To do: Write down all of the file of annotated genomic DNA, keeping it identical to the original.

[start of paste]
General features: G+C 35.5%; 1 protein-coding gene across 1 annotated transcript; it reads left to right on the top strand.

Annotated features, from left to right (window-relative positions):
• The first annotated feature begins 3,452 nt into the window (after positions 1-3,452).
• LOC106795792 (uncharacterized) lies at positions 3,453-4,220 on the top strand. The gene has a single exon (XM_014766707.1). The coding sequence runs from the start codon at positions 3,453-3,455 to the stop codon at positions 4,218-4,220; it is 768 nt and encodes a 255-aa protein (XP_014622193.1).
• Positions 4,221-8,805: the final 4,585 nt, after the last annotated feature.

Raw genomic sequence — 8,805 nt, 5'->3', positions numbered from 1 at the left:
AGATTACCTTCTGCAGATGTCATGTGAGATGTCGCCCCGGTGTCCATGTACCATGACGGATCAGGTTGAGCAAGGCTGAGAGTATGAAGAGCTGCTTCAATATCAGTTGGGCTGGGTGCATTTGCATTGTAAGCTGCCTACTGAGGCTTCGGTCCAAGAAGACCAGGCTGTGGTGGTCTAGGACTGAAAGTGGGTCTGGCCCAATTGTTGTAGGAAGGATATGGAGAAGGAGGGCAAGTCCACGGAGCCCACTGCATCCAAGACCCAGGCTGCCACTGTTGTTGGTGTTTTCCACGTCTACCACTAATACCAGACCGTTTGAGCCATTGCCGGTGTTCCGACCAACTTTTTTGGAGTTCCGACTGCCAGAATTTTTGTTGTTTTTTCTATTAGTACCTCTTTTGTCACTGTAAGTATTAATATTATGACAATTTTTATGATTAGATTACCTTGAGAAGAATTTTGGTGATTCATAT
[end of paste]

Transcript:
General features: G+C 35.5%; 1 protein-coding gene across 1 annotated transcript; it reads left to right on the top strand.

Annotated features, from left to right (window-relative positions):
• The first annotated feature begins 3,452 nt into the window (after positions 1-3,452).
• LOC106795792 (uncharacterized) lies at positions 3,453-4,220 on the top strand. The gene has a single exon (XM_014766707.1). The coding sequence runs from the start codon at positions 3,453-3,455 to the stop codon at positions 4,218-4,220; it is 768 nt and encodes a 255-aa protein (XP_014622193.1).
• Positions 4,221-8,805: the final 4,585 nt, after the last annotated feature.

Raw genomic sequence — 8,805 nt, 5'->3', positions numbered from 1 at the left:
AGATTACCTTCTGCAGATGTCATGTGAGATGTCGCCCCGGTGTCCATGTACCATGACGGATCAGGTTGAGCAAGGCTGAGAGTATGAAGAGCTGCTTCAATATCAGTTGGGCTGGGTGCATTTGCATTGTAAGCTGCCTACTGAGGCTTCGGTCCAAGAAGACCAGGCTGTGGTGGTCTAGGACTGAAAGTGGGTCTGGCCCAATTGTTGTAGGAAGGATATGGAGAAGGAGGGCAAGTCCACGGAGCCCACTGCATCCAAGACCCAGGCTGCCACTGTTGTTGGTGTTTTCCACGTCTACCACTAATACCAGACCGTTTGAGCCATTGCCGGTGTTCCGACCAACTTTTTTGGAGTTCCGACTGCCAGAATTTTTGTTGTTTTTTCTATTAGTACCTCTTTTGTCACTGTAAGTATTAATATTATGACAATTTTTATGATTAGATTACCTTGAGAAGAATTTTGGTGATTCATAT